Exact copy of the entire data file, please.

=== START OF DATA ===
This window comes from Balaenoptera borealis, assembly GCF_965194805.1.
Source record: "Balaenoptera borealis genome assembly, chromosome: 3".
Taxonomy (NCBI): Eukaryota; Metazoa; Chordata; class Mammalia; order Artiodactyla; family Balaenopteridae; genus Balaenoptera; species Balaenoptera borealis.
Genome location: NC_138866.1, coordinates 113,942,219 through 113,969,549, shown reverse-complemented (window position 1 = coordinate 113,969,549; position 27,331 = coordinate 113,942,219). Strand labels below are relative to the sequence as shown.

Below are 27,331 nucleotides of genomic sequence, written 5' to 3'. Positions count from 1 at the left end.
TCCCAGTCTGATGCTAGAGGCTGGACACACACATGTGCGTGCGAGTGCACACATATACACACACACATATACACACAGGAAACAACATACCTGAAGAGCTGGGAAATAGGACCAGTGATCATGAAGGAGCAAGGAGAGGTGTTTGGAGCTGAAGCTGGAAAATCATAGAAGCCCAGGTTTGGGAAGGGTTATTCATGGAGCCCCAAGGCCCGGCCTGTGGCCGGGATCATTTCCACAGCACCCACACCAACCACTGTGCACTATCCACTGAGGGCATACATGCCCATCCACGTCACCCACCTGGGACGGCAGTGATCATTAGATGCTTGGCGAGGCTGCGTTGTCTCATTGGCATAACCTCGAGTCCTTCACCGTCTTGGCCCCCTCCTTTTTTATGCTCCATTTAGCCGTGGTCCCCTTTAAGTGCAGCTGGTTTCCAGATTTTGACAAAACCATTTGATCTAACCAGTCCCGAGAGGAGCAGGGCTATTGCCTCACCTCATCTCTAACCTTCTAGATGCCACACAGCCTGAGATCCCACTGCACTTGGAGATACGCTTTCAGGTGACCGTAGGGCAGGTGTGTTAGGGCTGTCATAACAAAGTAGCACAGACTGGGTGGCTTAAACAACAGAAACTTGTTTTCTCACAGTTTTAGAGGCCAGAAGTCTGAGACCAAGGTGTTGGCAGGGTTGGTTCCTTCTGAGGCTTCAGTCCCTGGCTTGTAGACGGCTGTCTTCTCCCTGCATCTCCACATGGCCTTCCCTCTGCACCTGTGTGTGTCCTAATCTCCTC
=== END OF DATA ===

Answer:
This window comes from Balaenoptera borealis, assembly GCF_965194805.1.
Source record: "Balaenoptera borealis genome assembly, chromosome: 3".
Taxonomy (NCBI): Eukaryota; Metazoa; Chordata; class Mammalia; order Artiodactyla; family Balaenopteridae; genus Balaenoptera; species Balaenoptera borealis.
Genome location: NC_138866.1, coordinates 113,942,219 through 113,969,549, shown reverse-complemented (window position 1 = coordinate 113,969,549; position 27,331 = coordinate 113,942,219). Strand labels below are relative to the sequence as shown.

Below are 27,331 nucleotides of genomic sequence, written 5' to 3'. Positions count from 1 at the left end.
TCCCAGTCTGATGCTAGAGGCTGGACACACACATGTGCGTGCGAGTGCACACATATACACACACACATATACACACAGGAAACAACATACCTGAAGAGCTGGGAAATAGGACCAGTGATCATGAAGGAGCAAGGAGAGGTGTTTGGAGCTGAAGCTGGAAAATCATAGAAGCCCAGGTTTGGGAAGGGTTATTCATGGAGCCCCAAGGCCCGGCCTGTGGCCGGGATCATTTCCACAGCACCCACACCAACCACTGTGCACTATCCACTGAGGGCATACATGCCCATCCACGTCACCCACCTGGGACGGCAGTGATCATTAGATGCTTGGCGAGGCTGCGTTGTCTCATTGGCATAACCTCGAGTCCTTCACCGTCTTGGCCCCCTCCTTTTTTATGCTCCATTTAGCCGTGGTCCCCTTTAAGTGCAGCTGGTTTCCAGATTTTGACAAAACCATTTGATCTAACCAGTCCCGAGAGGAGCAGGGCTATTGCCTCACCTCATCTCTAACCTTCTAGATGCCACACAGCCTGAGATCCCACTGCACTTGGAGATACGCTTTCAGGTGACCGTAGGGCAGGTGTGTTAGGGCTGTCATAACAAAGTAGCACAGACTGGGTGGCTTAAACAACAGAAACTTGTTTTCTCACAGTTTTAGAGGCCAGAAGTCTGAGACCAAGGTGTTGGCAGGGTTGGTTCCTTCTGAGGCTTCAGTCCCTGGCTTGTAGACGGCTGTCTTCTCCCTGCATCTCCACATGGCCTTCCCTCTGCACCTGTGTGTGTCCTAATCTCCTC